Keeping Yourself Secure with a Private Network on Mobile

A Virtual Private Network (VPN) can help to keep you secure whilst using a home or public internet connection. These applications can also be used to remotely connect to a company network, so that you can access internal resources such as your company intranet. In this guide, we’ll look at how you can also connect to a VPN on your smartphone or computer, to keep your activity completely private.

Connecting to a VPN from your Android device

Unless you're using a Nexus tablet or smartphone, which have built-in VPN functionality, then you'll have a few options for connecting to a VPN.

Downloading an application

There are many third-party (non-Google) applications that can be used to connect to a VPN. Some are free, whilst others are not, and there are too many to mention all of them here. However, you don’t necessarily need to pay for anything and should research the options available through the Google Play Store and a search engine. Don’t get suckered into paying for a service you don’t need when there are free tiers available.

In terms of connecting to and using a VPN, again this will vary depending upon the app chosen. There will be plenty of instructions and walkthroughs available within the apps themselves, or on the developer’s websites. If in doubt, ask WiseGuys; we’re familiar with these apps having used them ourselves, and we’ll be happy to assist you in getting set up.

OpenVPN

OpenVPN is a cross-platform software that works across Android, iOS and other devices such as desktop machines. It is an open-source software, which means it has been created in collaboration between many developers around the world, and as a result is it a secure and robust piece of kit, with lots of support.

To use a network running on OpenVPN, you'll need to install an application called 'OpenVPN Connect'. However, it’s worth bearing in mind that this is only supported out of the box for phones that are running Android 4.0 or higher. This should be most of you, as we’re now on Android 8, but if you’re not sure what version of Android’s operating system you’re running, WiseGuys can help you find this information.

Built-in VPN support for Android

We mentioned that Nexus devices have built-in support for VPNs, but the truth is that other Android devices do too. However, the support offered is not ideal. Android's native support for VPNs is for two specific types known as PPTP and L2TP. The first is considered old software and very insecure, whilst the second also has some security holes. Apple, for example, no longer allow you to connect an iPhone or iPad to PPTP networks.

If you don’t use a dedicated application or OpenVPN, then this is your only alternative. That said, we won’t go into detail on the steps required to set it up here, given that it’s not considered secure and could give you a false sense of security when browsing with sensitive information.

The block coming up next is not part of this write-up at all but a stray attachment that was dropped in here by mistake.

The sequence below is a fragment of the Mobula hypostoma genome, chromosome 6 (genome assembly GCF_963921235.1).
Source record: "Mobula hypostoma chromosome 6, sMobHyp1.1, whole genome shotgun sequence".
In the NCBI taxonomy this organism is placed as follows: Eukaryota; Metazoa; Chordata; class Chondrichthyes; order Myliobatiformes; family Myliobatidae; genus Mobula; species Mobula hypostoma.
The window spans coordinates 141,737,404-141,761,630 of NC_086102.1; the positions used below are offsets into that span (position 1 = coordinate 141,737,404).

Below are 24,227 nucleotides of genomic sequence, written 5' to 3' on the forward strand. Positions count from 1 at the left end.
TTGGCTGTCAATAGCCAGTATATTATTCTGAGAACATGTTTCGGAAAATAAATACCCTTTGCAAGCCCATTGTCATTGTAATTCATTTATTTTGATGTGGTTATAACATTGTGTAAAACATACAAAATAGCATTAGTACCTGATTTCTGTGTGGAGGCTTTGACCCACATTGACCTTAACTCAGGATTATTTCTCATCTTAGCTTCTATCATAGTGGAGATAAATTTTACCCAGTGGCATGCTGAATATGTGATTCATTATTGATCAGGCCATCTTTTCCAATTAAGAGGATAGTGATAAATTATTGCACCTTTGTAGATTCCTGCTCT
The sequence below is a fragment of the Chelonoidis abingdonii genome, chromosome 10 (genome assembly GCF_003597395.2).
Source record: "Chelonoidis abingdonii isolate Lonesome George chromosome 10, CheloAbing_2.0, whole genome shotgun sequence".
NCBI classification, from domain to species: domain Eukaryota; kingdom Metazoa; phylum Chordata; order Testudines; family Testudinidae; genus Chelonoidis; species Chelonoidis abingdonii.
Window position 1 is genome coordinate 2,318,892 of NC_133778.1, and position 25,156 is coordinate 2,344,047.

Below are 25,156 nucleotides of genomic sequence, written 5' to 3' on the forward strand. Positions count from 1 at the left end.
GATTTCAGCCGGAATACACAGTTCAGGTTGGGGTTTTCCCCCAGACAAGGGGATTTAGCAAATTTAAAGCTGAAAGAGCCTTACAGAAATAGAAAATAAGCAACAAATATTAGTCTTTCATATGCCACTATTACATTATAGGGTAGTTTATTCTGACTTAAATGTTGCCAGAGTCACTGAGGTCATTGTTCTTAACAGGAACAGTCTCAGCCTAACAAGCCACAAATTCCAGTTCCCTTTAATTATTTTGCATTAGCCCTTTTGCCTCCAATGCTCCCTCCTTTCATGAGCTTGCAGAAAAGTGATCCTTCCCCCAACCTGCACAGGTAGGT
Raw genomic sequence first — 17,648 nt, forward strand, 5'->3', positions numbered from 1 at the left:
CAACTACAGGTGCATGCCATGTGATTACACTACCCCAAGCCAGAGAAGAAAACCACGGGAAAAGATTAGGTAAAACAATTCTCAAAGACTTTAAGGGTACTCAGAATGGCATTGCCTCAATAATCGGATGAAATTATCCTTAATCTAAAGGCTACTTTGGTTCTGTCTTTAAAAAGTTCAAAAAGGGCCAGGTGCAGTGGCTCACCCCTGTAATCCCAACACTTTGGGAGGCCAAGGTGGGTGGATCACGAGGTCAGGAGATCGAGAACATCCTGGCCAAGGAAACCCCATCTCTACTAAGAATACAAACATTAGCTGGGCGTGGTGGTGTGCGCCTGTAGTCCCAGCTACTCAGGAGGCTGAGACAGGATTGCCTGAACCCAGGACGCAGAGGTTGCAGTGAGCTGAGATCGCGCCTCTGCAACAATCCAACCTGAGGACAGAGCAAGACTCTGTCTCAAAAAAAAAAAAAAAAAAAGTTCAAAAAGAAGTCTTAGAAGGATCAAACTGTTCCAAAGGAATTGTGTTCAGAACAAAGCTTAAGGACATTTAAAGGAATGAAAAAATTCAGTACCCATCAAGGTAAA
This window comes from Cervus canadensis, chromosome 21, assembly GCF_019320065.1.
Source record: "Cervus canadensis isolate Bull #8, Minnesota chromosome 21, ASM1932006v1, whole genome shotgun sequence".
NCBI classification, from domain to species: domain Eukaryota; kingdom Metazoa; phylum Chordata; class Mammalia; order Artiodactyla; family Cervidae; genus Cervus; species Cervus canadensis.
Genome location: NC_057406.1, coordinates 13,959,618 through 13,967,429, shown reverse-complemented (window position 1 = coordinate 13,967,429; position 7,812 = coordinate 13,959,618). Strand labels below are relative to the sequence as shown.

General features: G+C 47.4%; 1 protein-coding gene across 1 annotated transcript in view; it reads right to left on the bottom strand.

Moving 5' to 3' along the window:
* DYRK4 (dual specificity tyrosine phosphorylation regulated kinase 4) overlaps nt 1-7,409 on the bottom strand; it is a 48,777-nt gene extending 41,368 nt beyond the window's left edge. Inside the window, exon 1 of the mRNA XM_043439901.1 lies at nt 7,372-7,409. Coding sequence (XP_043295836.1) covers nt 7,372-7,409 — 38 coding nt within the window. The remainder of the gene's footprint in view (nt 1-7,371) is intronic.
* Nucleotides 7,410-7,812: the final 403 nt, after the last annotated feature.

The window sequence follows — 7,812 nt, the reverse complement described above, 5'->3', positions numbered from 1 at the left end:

Connecting to a VPN from your iPhone and iPad

When it comes to setting up a VPN on your iPhone or iPad, Apple allow you to do pretty much the same as on an Android device.

Downloading an application

Though Apple are generally less generous in the access they allow to third-party system and settings changes, thankfully using a VPN isn't something they've locked down. As we’ve mentioned for Android devices above, it’s worth looking into the options that are available to you in the Apple App Store, or through a search engine online. Again, don’t buy into a plan you don’t need; many apps have free tiers.

OpenVPN

As we touched on above, OpenVPN is a cross-platform piece of software, meaning that it also works for iOS devices. If you’ve previously created an OpenVPN profile on an old or existing Android device, you should be able to get set up on your iOS device, too.

Built-in VPN support for iOS

Support for VPN configurations is something Apple provide out of the box. If you go into Settings > General > VPN, you’ll find an option to set up a new configuration. Tapping on this link will provide a list of options to connect to; which one you choose will depend upon the network that you're connecting to (for example, a workplace connection), and will therefore require the network owner's details.

Because you require specific details about the network you’re connecting to in this way – and in some cases, you need digital certificates – you should be very careful about the network you choose. Using a network that has been set up for malicious purposes such as data phishing can be just as dangerous as not using a VPN at all.

Any questions?

This is quite a complicated subject, so if you don’t fully understand it, you’re not alone. If you have any questions about getting a VPN set up on one of your mobile or desktop devices, then you can contact WiseGuys on 0808 123 2820. We can provide tailored advice for your device.

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